The Gospel of Matthew itself says “if our eye is not sound, your whole body will be full of darkness” (Matt 6:23). This light is the gaze of the heart, the perspective, synthesis and the point from which reality can be seen (cf. Evangelii Gaudium, n. 143).
But what does having a “pure” heart mean? A pure heart lives in the presence of the Lord, preserving in the heart what is worthy of the relationship with him. Only in this way can one possess an intimate life that is “unified, linear and unwinding.
A purified heart is, therefore, the result of a process that implies liberation and renunciation. Those who are pure of heart are not born that way but rather they have experienced an inner simplification, learning to renounce the evil within oneself, which the Bible calls circumcision of the heart (cf. Dt 10:16; 30:6, Ex 44:9; Jer 4:4).
This inner purification implies recognition of the part of the heart that is under the influence of evil — “You know Father, I feel this way, I think this way, I see this way and this is bad”: recognizing the bad part, the part that is clouded by evil — in order to learn the art of always allowing ourselves to be trained and guided by the Holy Spirit. The journey from a sick heart, from a sinful heart, from a heart that cannot see things well because it is in sin, to the fullness of the light of the heart, is the work of the Holy Spirit. He is the one who guides us to take this journey. Through this journey of the heart, we can achieve “seeing God”.
In this beatific vision, there is an escatological dimension of the future, as with all Beatitudes: it is the joy of the Kingdom of Heaven towards which we are directed. But there is also the other dimension: to see God means understanding the design of Providence in what happens to us, to recognize his presence in the Sacraments, his presence in our brothers and sisters, especially the poor and the suffering, and to recognize God there where he manifests himself (cf. Catechism of the Catholic Church, n. 2519).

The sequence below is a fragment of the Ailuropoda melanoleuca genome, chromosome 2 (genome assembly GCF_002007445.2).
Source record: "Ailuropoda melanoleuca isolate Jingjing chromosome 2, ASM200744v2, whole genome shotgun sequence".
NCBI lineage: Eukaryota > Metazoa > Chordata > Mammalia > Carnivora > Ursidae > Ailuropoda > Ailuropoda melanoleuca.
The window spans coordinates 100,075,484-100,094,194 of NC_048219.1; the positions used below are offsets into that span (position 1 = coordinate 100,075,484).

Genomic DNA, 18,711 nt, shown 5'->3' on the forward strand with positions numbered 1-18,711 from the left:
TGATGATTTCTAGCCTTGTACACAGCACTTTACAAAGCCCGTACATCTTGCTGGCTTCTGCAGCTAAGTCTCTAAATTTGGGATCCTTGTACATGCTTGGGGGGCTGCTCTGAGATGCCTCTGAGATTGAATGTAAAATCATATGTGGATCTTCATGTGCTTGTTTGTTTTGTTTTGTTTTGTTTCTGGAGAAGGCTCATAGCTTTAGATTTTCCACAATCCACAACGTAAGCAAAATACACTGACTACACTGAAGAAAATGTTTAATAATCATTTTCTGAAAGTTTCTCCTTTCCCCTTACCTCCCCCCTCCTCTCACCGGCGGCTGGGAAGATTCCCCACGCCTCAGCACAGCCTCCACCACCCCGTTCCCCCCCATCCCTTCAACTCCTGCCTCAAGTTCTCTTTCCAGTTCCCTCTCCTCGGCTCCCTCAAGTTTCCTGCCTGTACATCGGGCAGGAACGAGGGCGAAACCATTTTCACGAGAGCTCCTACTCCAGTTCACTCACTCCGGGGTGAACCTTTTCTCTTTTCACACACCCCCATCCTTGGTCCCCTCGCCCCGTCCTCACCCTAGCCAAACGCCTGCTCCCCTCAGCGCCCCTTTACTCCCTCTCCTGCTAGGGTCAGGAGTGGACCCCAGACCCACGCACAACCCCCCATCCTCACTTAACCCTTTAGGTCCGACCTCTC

This Beatitude is somewhat the fruit of the preceding ones: if we have listened to the thirst for good that dwells within us and we are aware of living of mercy, a journey of freedom begins which lasts an entire lifetime and leads us to Heaven. It is serious work, work that is carried out by the Holy Spirit if we give him the room to do it, if we are open to the action of the Holy Spirit. This is why we can say that it is mostly the work of God in us — in the trials and the purifications of life — and this is the work of God and of the Holy Spirit who brings great joy, true and profound peace. Let us not be afraid, let us open the doors of our heart to the Holy Spirit so that he may purify us and lead us forward in this journey towards full joy.
I greet the English-speaking faithful joining us through the media, as we continue on our Lenten journey towards Easter. Upon you and your families, I invoke the strength and peace that come from our Lord Jesus Christ. May God bless you!
Lastly, I greet young people, the sick, the elderly and newlyweds. May the last glimpse of the Lenten season that we are experiencing, foster a suitable preparation for the celebration of Easter, leading each of us to an even deeper closeness to Christ. I offer my Blessing to everyone.